After years of relentless legal badgering from internet satellite constellation competitor OneWeb, SpaceX’s regulatory and legal affairs team appears to have begun to (in a professional manner) lose patience with the constant barrage.
On February 21st, SpaceX published a withering refutation of
SpaceX’s Starlink modification request
In late 2018, SpaceX filed a request with the FCC (Federal Communications Commission) that would allow the company to significantly modify parts of its Starlink satellite constellation license, cutting 16 spacecraft from the original total of 4425 and moving Phase 1’s now-1584 satellites from an operating altitude of ~1100-1300 km (680-810 mi) to just 550 km (340 mi). Aside from further reducing the latency of communications, SpaceX also argues that “the principal reason” behind lowering the operational altitude of the first ~37% of Starlink satellites was “to [further] enhance the already considerable space safety attributes of [the] constellation.”
The safety benefits of a significantly lower orbit come into play when the potential dangers of space debris come into play. Put simply, satellites in lower orbits – particularly orbits below ~1000 km – end up experiencing far more drag from the upper vestiges of the Earth’s atmosphere, drag that acts like an automatic switch in the event that a given LEO satellite loses control. At 500 km and below, even small spacecraft with enough surface area will automatically reenter Earth’s atmosphere within just a few years (~5), while orbits around 1000-1500 km can stretch the time to reentry by a factor of 5-10, often taking decades. In other words, SpaceX’s desire to lower the initial operating orbit of ~1600 Starlink satellites would end up dramatically reducing the consequences the failure of one or several satellites would have on other spacecraft operating in the same orbital regions
“Rather than base its critiques on facts in SpaceX’s application or evidence in the record, OneWeb relies entirely on a collection of flawed assumptions cobbled together into an equally-flawed fictional scenario.
Overall, OneWeb rested its interference analysis entirely on incorrect assumptions and overlooked basic operational distinctions in the actual effect of the proposed SpaceX modification.”
A step further, there is a great deal more irony to be found in
SpaceX never explicitly says as much but it becomes eminently clear that the authors behind this latest response are rapidly losing patience with OneWeb’s years of shoddy attempts at legally suppressing competition. Given that lowering the orbits of almost 40% of SpaceX’s first round of Starlink satellites would end up working in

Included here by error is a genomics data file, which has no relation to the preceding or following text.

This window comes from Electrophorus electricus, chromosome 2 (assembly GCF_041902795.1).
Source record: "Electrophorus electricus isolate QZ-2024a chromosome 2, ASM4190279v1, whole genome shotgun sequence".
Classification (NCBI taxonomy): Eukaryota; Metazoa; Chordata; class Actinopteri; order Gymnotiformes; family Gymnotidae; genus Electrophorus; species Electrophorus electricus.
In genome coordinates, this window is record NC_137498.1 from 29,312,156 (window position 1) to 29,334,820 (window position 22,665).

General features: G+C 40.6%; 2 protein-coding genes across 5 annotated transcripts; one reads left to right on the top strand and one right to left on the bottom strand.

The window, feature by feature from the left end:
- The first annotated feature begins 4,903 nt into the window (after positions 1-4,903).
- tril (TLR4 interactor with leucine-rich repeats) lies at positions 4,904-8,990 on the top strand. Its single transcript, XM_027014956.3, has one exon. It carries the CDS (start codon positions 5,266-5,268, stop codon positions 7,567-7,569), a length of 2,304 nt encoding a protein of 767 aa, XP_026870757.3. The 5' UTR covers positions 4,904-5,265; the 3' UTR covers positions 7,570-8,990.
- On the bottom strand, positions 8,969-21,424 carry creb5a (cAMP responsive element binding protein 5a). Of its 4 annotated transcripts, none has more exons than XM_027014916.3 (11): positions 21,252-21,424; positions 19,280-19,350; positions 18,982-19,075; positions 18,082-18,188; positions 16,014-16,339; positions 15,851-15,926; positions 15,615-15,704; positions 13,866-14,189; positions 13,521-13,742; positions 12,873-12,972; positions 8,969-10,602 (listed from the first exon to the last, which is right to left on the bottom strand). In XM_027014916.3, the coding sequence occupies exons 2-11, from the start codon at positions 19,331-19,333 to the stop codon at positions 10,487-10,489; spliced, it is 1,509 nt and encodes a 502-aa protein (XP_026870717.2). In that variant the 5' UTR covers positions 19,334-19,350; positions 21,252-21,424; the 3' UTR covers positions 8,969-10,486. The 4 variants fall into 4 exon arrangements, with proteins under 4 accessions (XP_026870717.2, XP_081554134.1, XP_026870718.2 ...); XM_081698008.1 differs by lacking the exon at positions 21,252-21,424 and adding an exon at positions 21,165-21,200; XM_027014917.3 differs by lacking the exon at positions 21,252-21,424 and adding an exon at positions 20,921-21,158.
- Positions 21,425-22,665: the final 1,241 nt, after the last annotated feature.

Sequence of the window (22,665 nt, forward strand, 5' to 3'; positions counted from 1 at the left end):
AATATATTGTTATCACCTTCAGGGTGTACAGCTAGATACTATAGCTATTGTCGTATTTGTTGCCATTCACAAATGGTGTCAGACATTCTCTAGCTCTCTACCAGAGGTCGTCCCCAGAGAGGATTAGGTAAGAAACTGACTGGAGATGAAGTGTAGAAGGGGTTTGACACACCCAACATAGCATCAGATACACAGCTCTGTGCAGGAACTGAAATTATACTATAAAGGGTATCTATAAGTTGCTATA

“OneWeb is now challenging SpaceX’s plan to reduce altitude to further enhance the space safety attributes of its system. Considering OneWeb’s frequent request that SpaceX take this exact step of moving farther away from OneWeb’s proposed constellation, one is left to wonder whether OneWeb would be satisfied with SpaceX operating at any altitude whatsoever.“
SpaceX takes a different approach
Aside from seemingly hollow concerns about the “safety” of SpaceX’s request to lower Starlink satellite orbits, OneWeb further criticized SpaceX for what it perceived to be “operational setbacks” after launching a duo of prototype Starlink spacecraft, known as Tintin A and B. In essence, it appears that OneWeb made the bizarre decision to cite officially-unconfirmed and often-disputed reports that SpaceX’s prototypes were unable to reach their originally planned operational orbits of ~1125 km, effectively trapped at the ~515 km orbit they were dropped off in as a result of their shared launch.
“SpaceX originally expected to operate these satellites at approximately 515 km and then raise them to an altitude of 1,125 km for further testing, but chose not to do so. From this, OneWeb leaps to an unsupported conclusion that SpaceX’s experimental satellites faced “operational setbacks.” To the contrary, SpaceX made a conscious decision to remain at this optimal altitude for further experimentation.
Far from facing setbacks, the experimental program has validated SpaceX technology – including the Hall-effect thruster propulsion system and the capabilities of the communications payload. Thus, unlike OneWeb, SpaceX has successfully tested its spacecraft design in advance of initiating deployment of its commercial constellation.”
While there was, in fact, some plausible evidence in mid-2018 that at least tentatively suggested that the spacecraft may have had issues with their first-generation ion thruster prototypes, it soon became clear that SpaceX and several major investors were sticking to the narrative that the Tintin twins were operating in fine health in orbit. It’s possible that SpaceX’s legal team and government relations executives are trying to aggressively spin on-orbit difficulties with the prototypes into good news, and the fact that SpaceX is requesting a modification to 550 km instead of Tintin A and B’s ~520 km orbits remains more than a little odd. However, including such brazen and open-faced lies in official legal/regulatory documents would be a deathwish SpaceX’s Starlink license in its entirety, while also begging for major SpaceX-aimed lawsuits and a general black cloud forming over the company.
If the FCC ultimately chooses to permit SpaceX’s Starlink license modification, the company’s first more or less operational Starlink launch – likely carrying anywhere from 10 to 30 satellites – could occur as early as late April or early May.
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